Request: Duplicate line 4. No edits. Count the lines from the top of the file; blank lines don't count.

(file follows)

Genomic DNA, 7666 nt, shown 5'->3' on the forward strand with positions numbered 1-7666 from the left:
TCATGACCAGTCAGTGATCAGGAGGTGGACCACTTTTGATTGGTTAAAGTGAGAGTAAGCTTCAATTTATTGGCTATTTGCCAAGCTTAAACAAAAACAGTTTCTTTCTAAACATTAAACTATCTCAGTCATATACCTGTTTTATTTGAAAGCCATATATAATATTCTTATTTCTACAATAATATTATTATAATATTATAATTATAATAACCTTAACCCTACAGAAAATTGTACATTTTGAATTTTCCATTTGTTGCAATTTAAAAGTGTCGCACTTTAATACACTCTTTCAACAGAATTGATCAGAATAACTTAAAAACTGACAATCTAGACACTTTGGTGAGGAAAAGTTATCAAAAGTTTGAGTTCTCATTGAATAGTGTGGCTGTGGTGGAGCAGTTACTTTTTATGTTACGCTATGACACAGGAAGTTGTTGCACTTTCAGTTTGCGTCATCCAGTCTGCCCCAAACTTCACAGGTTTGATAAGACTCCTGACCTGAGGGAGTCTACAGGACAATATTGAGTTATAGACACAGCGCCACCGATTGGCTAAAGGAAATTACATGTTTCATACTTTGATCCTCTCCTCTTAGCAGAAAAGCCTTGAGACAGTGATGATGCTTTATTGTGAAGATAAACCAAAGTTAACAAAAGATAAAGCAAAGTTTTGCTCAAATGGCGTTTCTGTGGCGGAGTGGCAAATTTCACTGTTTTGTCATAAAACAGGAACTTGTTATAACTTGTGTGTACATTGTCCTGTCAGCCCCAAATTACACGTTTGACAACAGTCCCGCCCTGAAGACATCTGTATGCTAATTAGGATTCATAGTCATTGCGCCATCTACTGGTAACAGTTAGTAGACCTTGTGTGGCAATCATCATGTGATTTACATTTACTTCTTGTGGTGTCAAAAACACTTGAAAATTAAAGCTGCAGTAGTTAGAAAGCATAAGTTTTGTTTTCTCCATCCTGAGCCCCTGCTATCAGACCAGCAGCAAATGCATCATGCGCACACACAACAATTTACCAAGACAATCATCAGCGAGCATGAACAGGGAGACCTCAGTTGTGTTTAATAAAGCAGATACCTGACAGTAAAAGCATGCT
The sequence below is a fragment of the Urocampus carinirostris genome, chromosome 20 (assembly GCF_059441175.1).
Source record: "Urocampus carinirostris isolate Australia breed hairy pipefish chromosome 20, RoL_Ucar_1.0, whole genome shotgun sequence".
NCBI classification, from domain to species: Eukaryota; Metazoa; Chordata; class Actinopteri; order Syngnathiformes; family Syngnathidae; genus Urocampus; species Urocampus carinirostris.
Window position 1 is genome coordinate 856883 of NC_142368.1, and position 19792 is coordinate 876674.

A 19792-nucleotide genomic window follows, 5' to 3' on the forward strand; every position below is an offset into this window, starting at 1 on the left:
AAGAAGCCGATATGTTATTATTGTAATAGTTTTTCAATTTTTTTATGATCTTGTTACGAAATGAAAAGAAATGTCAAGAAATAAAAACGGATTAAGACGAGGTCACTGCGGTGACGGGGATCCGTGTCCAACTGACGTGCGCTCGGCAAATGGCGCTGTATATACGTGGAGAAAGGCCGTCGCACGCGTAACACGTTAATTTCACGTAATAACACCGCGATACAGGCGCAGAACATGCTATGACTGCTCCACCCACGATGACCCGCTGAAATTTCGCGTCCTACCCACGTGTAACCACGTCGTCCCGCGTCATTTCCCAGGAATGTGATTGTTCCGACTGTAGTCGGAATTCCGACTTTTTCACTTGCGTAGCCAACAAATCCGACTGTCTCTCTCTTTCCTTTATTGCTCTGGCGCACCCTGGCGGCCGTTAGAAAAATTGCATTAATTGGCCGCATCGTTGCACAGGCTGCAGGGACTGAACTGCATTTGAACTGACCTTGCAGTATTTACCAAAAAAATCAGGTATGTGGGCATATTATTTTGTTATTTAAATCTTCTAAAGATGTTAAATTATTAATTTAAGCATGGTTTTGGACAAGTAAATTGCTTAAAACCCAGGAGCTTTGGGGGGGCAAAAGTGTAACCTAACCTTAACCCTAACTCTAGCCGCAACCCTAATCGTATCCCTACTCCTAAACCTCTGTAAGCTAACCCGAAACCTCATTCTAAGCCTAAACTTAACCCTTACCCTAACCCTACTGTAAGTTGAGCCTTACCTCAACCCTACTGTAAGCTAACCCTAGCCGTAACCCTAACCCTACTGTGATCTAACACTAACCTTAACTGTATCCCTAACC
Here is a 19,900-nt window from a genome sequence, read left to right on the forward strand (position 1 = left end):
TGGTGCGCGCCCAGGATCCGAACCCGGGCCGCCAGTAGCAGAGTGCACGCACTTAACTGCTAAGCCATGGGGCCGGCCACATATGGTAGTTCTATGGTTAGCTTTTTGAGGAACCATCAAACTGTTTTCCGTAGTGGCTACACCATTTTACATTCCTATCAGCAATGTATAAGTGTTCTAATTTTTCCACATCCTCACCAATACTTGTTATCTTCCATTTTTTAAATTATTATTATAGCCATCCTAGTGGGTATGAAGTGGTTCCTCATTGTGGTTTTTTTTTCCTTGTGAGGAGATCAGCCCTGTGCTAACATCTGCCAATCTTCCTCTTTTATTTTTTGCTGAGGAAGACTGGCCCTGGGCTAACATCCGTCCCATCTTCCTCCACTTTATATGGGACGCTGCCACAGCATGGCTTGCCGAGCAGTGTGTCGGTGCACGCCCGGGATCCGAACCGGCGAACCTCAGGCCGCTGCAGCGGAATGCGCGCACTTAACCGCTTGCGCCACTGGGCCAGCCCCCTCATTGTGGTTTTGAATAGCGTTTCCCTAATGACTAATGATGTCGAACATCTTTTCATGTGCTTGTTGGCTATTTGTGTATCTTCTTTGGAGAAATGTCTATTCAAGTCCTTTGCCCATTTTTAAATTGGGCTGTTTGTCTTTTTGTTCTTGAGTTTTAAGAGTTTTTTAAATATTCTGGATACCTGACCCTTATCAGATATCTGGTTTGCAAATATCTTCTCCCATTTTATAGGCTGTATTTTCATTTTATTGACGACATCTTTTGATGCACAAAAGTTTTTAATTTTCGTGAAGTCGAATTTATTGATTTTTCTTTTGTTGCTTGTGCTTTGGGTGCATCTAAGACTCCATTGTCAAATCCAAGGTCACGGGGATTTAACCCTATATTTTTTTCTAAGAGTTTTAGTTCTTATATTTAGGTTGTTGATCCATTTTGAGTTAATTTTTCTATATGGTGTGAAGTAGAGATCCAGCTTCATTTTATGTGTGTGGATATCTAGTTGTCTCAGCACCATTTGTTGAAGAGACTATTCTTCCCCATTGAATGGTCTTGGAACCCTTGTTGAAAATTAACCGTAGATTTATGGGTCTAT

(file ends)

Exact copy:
Source record: "Urocampus carinirostris isolate Australia breed hairy pipefish chromosome 20, RoL_Ucar_1.0, whole genome shotgun sequence".